"Therefore I ask you not to lose heart at my tribulations on your behalf, for they are your glory." (Ephesians 3:13)When things are going well, everyone wants to be a part of what is going on, but when trials and difficulties come, it is only natural for people to begin to wonder what they've gotten themselves into. I've seen this at work. When the company is growing and thriving, everyone is excited to be there, but when difficult times come and people start to leave, it is easy to question if you've hitched your wagon to the wrong horse. We all want to be part of a winning team, but even winning teams go through hard times every now and again. The same is true of the church. When revival is raging, people flock to the church to be a part of what is going on, but when persecution and trials arise, many leave discouraged and confused because of the change of fortunes.
The believers in Ephesus came to the Lord in joy but they were rattled by the reports of persecutions that we breaking out among the believers. Paul was in prison and others were dying for their faith. Their joy was turned into concern and questioning. Was all this really worth it? Was Christianity real or was it just a passing fad that would be extinguished by the fires of persecution. Paul wrote to them to encourage them to remain strong and to not lose heart. Paul understood that trials and persecutions were part of living a righteous life in this world, but they were in no way a true reflection of the value and worth of the kingdom which we've chosen to align ourselves with.
When difficult times come, there are two things that are important to remember. First, is that we must always see our lives in light of the bigger picture and not become consumed by the passing difficulties of life. Paul writes, "For momentary, light affliction is producing for us an eternal weight of glory far beyond all comparison, while we look not at the things which are seen, but at the things which are not seen; for the things which are seen are temporal, but the things which are not seen are eternal." (2 Corinthians 4:17-18) Afflictions, in their time, never seem momentary and light, but in view of eternity and the reward that awaits us in heaven, they are just a passing blip in an eternal life filled with the blessings and joys of Christ. Sure Paul was in prison, but the Gospel was still progressing, still concurring, and still bearing fruit in the world. Paul wrote, "for which I suffer hardship even to imprisonment as a criminal; but the word of God is not imprisoned. For this reason I endure all things." (2 Timothy 2:9-10) Things may be tough, but God is still at work. It is like Jonah in the belly of the great fish; though things were bad, the fish was still on course to deliver Jonah to the very center of God's will for his life. We must never let the monetary difficulties of this life distract us from our confidence, boldness, and hope in power of the eternal Kingdom of God.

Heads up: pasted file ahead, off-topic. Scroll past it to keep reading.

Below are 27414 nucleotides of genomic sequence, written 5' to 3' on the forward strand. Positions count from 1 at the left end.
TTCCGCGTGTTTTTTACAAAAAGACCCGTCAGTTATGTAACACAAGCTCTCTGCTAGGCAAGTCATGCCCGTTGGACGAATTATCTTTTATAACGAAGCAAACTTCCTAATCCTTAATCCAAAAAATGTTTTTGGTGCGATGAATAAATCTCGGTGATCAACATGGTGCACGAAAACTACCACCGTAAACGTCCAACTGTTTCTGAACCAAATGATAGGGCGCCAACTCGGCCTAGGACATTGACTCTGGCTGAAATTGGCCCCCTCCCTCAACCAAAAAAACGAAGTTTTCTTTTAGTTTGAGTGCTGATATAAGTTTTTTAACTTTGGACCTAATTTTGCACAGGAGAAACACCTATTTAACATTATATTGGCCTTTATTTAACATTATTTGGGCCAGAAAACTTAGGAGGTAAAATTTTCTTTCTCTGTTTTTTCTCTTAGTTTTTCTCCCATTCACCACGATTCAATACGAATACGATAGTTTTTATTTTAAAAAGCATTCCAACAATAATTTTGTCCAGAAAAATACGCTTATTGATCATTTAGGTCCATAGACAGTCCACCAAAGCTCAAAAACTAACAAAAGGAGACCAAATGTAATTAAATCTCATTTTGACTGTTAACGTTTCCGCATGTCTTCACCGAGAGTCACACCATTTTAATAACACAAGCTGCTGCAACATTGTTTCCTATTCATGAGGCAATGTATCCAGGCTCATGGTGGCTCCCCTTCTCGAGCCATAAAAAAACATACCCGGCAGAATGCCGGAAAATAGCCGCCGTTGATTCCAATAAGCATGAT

Secondly, we must remember, when we are going through difficult times, not to let our difficulties negatively impact others. Paul was in prison, but he was not whining and complaining about it. Rather, he was encouraging other to remain strong even as he was remaining strong in his imprisonment. There was a time when I realized that my standard response to the question, "How are you?" was "I'm really tired." I began to realize that my constant negative response was a burden to others and did nothing to encourage them in their daily life. Positivism is contagious, but so is complaining. People want to know that this Kingdom "stuff" is real and that there is real hope during times of difficulty. Our confession can encourage them or confirm their worst fears that things will never really change. So I began to believe and confess, when asked how I am, that I am well. This is not hypocrisy of fakeness, but it is a confession of what is really true. I am blessed in Christ. I am an over comer in Christ. I am a winner in life through Christ. Solomon said, "The generous man will be prosperous, and he who waters will himself be watered." (Proverbs 11:25) When we confess the truth of the Kingdom to others, even in disregard to the difficulty and trouble we are facing, not only will they be blessed, but our lives will also be watered with the truth; a truth that cannot help but bring forth fruit in our lives.